Mass online training of health care workers during COVID-19: approach, impact, and outcomes for over 10,000 health care providers

A. Latif, M. Zaki, H. Shahbaz, S. A. Hussain, A. A. Daudpota, B. Imtiaz, F. Asghar, M. M. Hassan, M. A. Asghar, M. Aqeel, M. F. Khan, R. Khan, F. Mahmood, S. Nawab, A. Sabeen, M. Sohaib, S. F. Sultan, M. Tariq, H. Thawer, N. AliM. Jawwad, K. Niazi, A. A. Noorali, S. K. Amin, H. Atiq, Z. Samad, A. H. Haider

Research output: Contribution to journalArticlepeer-review


Objectives: COVID-19 revealed major shortfalls in healthcare workers (HCWs) trained in acute and critical care worldwide, especially in low-resource settings. We aimed to assess mass online courses’ efficacy in preparing HCWs to manage COVID-19 patients and to determine whether rapidly deployed e-learning can enhance their knowledge and confidence during a pandemic. Study design: Retrospective cohort study. Methods: This international retrospective cohort study, led by a large Academic Medical Centre (AMC), was conducted via YouTube and the AMC's online learning platform. From 2020 to 2021, multidisciplinary experts developed and deployed six online training courses based on the latest evidence-based management guidelines. Participants were selected through a voluntary sample following an electronic campaign. Training outcomes were assessed using pre-and post-test questionnaires, evaluation forms, and post-training assessment surveys. Kirkpatrick's Model guided training evaluation to measure self-reported knowledge, clinical skills, and confidence improvement. We also captured the number and type of COVID-19 patients managed by HCWs after the trainings. Results: Every 22.8 reach/impression and every 1.2 engagements led to a course registration. The 10,425 registrants (56.8% female, 43.1% male) represented 584 medical facilities across 154 cities. The largest segments of participants were students/interns (20.6%) and medical officers (13.4%). Of the 2169 registered participants in courses with tests, 66.9% completed post-tests. Test scores from all courses increased from the initial baseline to subsequent improvement post-course. Participants completing post-training assessment surveys reported that the online courses improved their knowledge and clinical skills (83.5%) and confidence (89.4%). Respondents managed over 19,720 COVID-19 patients after attending the courses, with 47.7% patients being moderately/severely ill. Conclusions: Participants' confidence in handling COVID-19 patients is increased by rapidly deploying mass training to a substantial target population through digital tools. The findings present a virtual education and assessment model that can be leveraged for future global public health issues, and estimates for future electronic campaigns to target.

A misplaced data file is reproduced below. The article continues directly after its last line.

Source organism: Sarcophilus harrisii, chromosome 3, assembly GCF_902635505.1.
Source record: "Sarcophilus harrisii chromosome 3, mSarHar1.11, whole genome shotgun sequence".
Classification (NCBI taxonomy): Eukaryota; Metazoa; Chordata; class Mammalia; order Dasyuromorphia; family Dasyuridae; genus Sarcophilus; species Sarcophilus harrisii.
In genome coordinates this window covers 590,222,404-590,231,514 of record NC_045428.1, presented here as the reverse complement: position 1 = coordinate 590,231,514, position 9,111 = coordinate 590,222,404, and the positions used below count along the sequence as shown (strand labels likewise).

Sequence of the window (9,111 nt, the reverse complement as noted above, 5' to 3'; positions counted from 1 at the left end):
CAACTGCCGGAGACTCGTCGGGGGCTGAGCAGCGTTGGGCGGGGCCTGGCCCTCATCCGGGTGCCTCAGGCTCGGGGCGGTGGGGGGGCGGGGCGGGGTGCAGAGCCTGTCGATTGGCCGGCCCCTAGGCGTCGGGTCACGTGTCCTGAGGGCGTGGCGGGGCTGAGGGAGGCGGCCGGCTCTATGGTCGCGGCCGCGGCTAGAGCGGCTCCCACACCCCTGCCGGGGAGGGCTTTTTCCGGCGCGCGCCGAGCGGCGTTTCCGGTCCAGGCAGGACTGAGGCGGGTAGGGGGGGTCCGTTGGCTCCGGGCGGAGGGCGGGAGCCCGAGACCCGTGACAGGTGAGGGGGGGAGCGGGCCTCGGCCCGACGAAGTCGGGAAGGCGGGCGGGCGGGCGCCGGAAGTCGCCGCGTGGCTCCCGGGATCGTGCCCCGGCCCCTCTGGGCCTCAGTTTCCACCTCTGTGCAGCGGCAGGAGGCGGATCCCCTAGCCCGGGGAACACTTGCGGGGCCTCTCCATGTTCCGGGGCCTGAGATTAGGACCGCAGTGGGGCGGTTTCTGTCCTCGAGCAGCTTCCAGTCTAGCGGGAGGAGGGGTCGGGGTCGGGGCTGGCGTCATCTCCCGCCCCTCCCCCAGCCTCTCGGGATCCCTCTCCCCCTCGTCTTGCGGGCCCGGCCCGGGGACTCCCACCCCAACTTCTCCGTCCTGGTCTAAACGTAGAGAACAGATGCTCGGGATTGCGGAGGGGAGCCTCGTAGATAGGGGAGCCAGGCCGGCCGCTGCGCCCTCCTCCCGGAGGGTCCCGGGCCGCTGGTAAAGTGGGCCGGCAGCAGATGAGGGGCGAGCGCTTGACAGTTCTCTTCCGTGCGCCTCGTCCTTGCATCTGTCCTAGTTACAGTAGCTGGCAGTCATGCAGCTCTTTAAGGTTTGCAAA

Original languageEnglish
Pages (from-to)193-200
Number of pages8
JournalPublic Health
Publication statusPublished - Aug 2024


  • COVID-19
  • Critical care
  • Disaster management
  • E-Learning
  • Massive online open courses
  • Medical education
  • Online education
  • Public health


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